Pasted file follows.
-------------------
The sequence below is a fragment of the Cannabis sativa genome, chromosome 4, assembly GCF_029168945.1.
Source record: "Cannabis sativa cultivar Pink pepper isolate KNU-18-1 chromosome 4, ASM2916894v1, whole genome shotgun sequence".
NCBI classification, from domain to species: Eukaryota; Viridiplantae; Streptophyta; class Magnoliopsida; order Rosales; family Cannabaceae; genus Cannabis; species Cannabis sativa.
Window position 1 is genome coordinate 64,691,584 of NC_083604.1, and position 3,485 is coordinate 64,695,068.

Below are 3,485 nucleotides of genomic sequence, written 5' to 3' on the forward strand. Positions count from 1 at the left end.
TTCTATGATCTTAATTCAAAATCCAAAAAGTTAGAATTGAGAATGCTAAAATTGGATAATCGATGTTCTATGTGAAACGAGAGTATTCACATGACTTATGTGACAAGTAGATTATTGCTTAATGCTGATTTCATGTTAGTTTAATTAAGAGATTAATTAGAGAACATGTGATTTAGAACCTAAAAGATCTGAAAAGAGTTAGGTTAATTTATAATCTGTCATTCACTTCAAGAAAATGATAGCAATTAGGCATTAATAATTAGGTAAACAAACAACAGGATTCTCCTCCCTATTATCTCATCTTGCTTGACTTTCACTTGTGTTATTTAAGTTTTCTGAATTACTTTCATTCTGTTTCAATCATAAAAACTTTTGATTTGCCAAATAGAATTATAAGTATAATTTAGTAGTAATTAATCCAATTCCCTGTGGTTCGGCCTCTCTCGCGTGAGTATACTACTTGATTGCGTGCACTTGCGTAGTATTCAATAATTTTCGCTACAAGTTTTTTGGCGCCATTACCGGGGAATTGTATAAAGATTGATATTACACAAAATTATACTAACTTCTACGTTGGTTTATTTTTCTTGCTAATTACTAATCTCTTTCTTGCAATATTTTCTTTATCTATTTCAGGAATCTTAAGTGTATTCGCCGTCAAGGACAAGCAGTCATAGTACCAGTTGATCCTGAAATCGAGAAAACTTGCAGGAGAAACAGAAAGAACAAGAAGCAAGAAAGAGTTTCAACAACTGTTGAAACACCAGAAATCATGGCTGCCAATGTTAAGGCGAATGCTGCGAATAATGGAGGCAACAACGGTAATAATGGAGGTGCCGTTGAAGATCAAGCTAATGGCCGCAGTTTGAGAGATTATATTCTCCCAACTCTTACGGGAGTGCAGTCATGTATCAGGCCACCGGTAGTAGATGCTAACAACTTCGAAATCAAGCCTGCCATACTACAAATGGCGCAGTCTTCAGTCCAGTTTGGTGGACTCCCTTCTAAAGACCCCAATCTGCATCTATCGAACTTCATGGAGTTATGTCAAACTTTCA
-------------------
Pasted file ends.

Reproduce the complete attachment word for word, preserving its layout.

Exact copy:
The sequence below is a fragment of the Cannabis sativa genome, chromosome 4, assembly GCF_029168945.1.
Source record: "Cannabis sativa cultivar Pink pepper isolate KNU-18-1 chromosome 4, ASM2916894v1, whole genome shotgun sequence".
NCBI classification, from domain to species: Eukaryota; Viridiplantae; Streptophyta; class Magnoliopsida; order Rosales; family Cannabaceae; genus Cannabis; species Cannabis sativa.
Window position 1 is genome coordinate 64,691,584 of NC_083604.1, and position 3,485 is coordinate 64,695,068.

Below are 3,485 nucleotides of genomic sequence, written 5' to 3' on the forward strand. Positions count from 1 at the left end.
TTCTATGATCTTAATTCAAAATCCAAAAAGTTAGAATTGAGAATGCTAAAATTGGATAATCGATGTTCTATGTGAAACGAGAGTATTCACATGACTTATGTGACAAGTAGATTATTGCTTAATGCTGATTTCATGTTAGTTTAATTAAGAGATTAATTAGAGAACATGTGATTTAGAACCTAAAAGATCTGAAAAGAGTTAGGTTAATTTATAATCTGTCATTCACTTCAAGAAAATGATAGCAATTAGGCATTAATAATTAGGTAAACAAACAACAGGATTCTCCTCCCTATTATCTCATCTTGCTTGACTTTCACTTGTGTTATTTAAGTTTTCTGAATTACTTTCATTCTGTTTCAATCATAAAAACTTTTGATTTGCCAAATAGAATTATAAGTATAATTTAGTAGTAATTAATCCAATTCCCTGTGGTTCGGCCTCTCTCGCGTGAGTATACTACTTGATTGCGTGCACTTGCGTAGTATTCAATAATTTTCGCTACAAGTTTTTTGGCGCCATTACCGGGGAATTGTATAAAGATTGATATTACACAAAATTATACTAACTTCTACGTTGGTTTATTTTTCTTGCTAATTACTAATCTCTTTCTTGCAATATTTTCTTTATCTATTTCAGGAATCTTAAGTGTATTCGCCGTCAAGGACAAGCAGTCATAGTACCAGTTGATCCTGAAATCGAGAAAACTTGCAGGAGAAACAGAAAGAACAAGAAGCAAGAAAGAGTTTCAACAACTGTTGAAACACCAGAAATCATGGCTGCCAATGTTAAGGCGAATGCTGCGAATAATGGAGGCAACAACGGTAATAATGGAGGTGCCGTTGAAGATCAAGCTAATGGCCGCAGTTTGAGAGATTATATTCTCCCAACTCTTACGGGAGTGCAGTCATGTATCAGGCCACCGGTAGTAGATGCTAACAACTTCGAAATCAAGCCTGCCATACTACAAATGGCGCAGTCTTCAGTCCAGTTTGGTGGACTCCCTTCTAAAGACCCCAATCTGCATCTATCGAACTTCATGGAGTTATGTCAAACTTTCA